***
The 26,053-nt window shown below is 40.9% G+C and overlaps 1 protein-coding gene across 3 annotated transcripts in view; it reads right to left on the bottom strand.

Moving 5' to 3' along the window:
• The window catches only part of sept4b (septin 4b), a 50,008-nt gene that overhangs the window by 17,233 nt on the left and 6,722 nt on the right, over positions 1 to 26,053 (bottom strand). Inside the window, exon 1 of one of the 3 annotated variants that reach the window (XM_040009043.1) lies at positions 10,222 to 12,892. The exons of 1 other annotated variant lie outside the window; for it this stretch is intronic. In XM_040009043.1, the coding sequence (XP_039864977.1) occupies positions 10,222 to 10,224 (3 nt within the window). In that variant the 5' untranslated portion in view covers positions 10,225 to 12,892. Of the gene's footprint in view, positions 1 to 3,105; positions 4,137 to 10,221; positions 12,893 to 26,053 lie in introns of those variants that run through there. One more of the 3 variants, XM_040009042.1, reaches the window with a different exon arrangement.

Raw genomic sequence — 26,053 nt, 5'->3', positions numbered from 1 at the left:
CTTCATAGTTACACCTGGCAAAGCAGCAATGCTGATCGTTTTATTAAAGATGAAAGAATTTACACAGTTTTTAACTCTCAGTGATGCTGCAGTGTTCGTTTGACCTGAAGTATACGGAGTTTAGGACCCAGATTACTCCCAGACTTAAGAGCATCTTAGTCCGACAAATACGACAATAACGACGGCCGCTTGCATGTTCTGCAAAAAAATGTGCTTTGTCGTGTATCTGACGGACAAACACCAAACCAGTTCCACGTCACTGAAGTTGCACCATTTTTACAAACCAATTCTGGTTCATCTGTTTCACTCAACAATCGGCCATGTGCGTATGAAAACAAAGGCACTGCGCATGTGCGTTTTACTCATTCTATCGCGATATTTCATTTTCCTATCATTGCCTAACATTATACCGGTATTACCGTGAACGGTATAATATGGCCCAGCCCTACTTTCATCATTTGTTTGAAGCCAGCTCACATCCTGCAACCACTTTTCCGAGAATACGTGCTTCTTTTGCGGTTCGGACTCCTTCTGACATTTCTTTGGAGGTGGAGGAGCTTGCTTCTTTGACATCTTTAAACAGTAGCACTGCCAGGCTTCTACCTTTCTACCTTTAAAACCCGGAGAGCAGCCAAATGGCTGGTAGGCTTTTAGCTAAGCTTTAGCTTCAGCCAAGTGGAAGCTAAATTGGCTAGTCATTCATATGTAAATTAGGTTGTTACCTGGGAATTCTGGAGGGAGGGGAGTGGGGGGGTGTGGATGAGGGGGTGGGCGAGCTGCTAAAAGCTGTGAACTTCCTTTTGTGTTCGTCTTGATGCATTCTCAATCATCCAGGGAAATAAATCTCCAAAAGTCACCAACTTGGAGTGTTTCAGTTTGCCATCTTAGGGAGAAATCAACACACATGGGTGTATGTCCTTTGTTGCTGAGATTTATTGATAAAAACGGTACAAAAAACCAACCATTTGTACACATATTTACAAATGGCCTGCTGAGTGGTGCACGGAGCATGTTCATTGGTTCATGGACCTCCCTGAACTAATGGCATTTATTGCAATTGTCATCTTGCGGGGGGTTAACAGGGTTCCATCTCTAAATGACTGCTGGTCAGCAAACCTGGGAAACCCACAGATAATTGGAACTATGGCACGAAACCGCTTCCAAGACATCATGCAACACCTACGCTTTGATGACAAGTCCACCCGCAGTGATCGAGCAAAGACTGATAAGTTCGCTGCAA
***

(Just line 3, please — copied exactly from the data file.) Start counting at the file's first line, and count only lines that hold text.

• The window catches only part of sept4b (septin 4b), a 50,008-nt gene that overhangs the window by 17,233 nt on the left and 6,722 nt on the right, over positions 1 to 26,053 (bottom strand). Inside the window, exon 1 of one of the 3 annotated variants that reach the window (XM_040009043.1) lies at positions 10,222 to 12,892. The exons of 1 other annotated variant lie outside the window; for it this stretch is intronic. In XM_040009043.1, the coding sequence (XP_039864977.1) occupies positions 10,222 to 10,224 (3 nt within the window). In that variant the 5' untranslated portion in view covers positions 10,225 to 12,892. Of the gene's footprint in view, positions 1 to 3,105; positions 4,137 to 10,221; positions 12,893 to 26,053 lie in introns of those variants that run through there. One more of the 3 variants, XM_040009042.1, reaches the window with a different exon arrangement.